This is my second stint at Roll Call —> CQ Roll Call —> The Economist Group, but in all the years I’ve been affiliated with this company, I had never actually seen all of our journalists gathered in one place. It was exciting.
The purpose was explaining a series of changes that are going to help our entire business stay competitive. Because CQ clients are paying customers, and most people read Roll Call online for free, our models for making money are quite different. The changes on that side of our newsroom just up the street from the Capitol don’t really affect Roll Call, but our fates are intertwined, and everyone within the organization benefits from the brains supplying CQ customers with the sharpest policy news in the industry.
David, now six weeks on the job, took the helm of this organization after many years at Bloomberg. He had already mapped out his initial plans to me over corncakes and catfish one afternoon, but seeing them in real time helped me understand the improvements.
April 8, 2014
March 7, 2014
So, how nasty was the brouhaha between Oversight and Government Reform Chairman Darrell Issa and ranking member Elijah E. Cummings, anyway? And how did the resulting floor fight over a resolution to rap Issa on the knuckles compare to other partisan stunts?
These are questions that came up Thursday morning in our editorial meeting as Congressional Black Caucus members put forth the measure, and once you got us going, the stories started flying. Bill Thomas, crying! Nancy Pelosi turning out the lights and locking the House chamber! The days when legislative spats were settled with fisticuffs! Sure, partisan rancor these days is bad, but things have definitely been worse. (This is something I recently was asked about before giving a speech in Massachusetts.) Full story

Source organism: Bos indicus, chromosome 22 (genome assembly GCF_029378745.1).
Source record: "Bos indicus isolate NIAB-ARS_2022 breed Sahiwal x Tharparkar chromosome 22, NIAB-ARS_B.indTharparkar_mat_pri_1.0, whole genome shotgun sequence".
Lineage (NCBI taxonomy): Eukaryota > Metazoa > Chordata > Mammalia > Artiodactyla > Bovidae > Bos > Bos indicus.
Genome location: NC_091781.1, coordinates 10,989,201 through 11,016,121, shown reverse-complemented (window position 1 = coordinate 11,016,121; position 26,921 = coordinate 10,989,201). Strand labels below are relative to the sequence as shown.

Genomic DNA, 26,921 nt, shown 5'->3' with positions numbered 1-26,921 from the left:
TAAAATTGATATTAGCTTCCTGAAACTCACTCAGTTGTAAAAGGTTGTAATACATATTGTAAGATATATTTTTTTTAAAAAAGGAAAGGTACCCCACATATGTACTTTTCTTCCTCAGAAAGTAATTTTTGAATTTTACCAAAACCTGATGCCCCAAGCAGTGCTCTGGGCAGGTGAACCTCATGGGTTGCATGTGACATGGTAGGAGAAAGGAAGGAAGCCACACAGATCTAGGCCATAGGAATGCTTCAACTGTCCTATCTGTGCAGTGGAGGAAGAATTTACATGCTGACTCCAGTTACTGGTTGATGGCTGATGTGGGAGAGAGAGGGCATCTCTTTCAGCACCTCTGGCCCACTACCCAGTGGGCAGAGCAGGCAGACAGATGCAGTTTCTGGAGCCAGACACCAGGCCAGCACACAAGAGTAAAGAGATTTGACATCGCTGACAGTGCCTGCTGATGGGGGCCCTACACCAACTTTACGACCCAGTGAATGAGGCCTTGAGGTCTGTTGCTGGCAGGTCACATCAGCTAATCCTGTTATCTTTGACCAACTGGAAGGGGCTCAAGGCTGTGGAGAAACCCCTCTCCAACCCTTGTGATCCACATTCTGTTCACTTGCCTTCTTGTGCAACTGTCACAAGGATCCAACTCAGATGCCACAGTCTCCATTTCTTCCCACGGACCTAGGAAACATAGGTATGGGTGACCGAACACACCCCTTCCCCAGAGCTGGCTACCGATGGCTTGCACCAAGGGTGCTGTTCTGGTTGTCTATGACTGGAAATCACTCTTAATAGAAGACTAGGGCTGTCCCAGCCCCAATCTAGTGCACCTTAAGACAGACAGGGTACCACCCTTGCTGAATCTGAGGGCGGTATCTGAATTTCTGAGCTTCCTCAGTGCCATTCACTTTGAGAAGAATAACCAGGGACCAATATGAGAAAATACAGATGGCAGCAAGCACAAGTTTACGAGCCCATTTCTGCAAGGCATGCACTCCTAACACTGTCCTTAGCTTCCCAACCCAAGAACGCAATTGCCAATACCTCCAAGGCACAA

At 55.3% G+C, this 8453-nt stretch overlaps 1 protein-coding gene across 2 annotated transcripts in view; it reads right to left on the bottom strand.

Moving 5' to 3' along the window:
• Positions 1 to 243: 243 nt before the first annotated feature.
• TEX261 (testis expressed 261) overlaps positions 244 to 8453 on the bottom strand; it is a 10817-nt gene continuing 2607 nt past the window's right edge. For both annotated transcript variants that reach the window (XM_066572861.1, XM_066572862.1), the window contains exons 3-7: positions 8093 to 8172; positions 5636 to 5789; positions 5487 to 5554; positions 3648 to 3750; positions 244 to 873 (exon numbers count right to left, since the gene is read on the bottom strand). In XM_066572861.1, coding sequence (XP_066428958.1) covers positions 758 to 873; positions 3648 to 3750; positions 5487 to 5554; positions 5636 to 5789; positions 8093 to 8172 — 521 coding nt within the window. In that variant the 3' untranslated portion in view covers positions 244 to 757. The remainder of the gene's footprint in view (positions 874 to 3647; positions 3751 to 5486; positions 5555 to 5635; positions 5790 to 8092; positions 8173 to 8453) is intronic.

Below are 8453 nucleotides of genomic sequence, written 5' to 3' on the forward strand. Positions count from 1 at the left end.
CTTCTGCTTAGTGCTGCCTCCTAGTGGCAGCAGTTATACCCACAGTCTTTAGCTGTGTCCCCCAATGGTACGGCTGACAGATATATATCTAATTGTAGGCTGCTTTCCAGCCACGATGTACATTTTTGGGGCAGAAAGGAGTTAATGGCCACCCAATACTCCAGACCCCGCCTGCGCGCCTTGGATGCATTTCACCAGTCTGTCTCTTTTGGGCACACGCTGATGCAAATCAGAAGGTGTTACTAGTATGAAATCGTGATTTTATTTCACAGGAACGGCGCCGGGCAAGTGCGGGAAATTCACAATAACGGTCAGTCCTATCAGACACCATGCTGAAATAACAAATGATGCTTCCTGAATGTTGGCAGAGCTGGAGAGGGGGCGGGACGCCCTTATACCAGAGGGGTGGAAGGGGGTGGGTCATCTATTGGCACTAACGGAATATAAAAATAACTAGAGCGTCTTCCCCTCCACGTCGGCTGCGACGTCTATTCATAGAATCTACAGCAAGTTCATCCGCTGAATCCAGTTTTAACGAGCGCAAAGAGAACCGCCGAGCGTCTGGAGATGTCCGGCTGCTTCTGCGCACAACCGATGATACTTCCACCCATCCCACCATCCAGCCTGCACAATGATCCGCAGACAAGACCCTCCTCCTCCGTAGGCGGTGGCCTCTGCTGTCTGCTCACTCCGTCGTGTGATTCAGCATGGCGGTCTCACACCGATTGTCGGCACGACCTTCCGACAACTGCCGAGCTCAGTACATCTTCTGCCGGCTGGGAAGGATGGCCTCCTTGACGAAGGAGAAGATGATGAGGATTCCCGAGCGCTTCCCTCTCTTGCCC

February 4, 2014
I hate corrections.
Surely no intelligent journalist would disagree with that sentiment.
And in the case of this particular correction, I really hate having to do them when it’s not something I reported on myself.
In the spirit of transparency I promised readers in my debut “Newsroom Confidential” column last week, I want to explain why this story, first published at 5:59 p.m. Tuesday, now includes a correction and a partial transcript of the interview.
What transpired today happens in newsrooms all the time. Full story
January 28, 2014
I’ve been thinking a lot lately about Sid Yudain.
It’s only natural the newly installed leader of the publication he founded in 1955 would take some time reflecting on the vision he had for it.
But this particular line of thought is about more than understanding Yudain, who died at age 90 last fall, and his legacy. It’s about recognizing what this newspaper represents to Capitol Hill.
“Over the years I noticed that the national and local newspapers paid little attention to the people in Congress or the community. … As time went on, I thought that maybe we could use a newspaper, just devote it to the Congress,” Yudain told us in 2011. Full story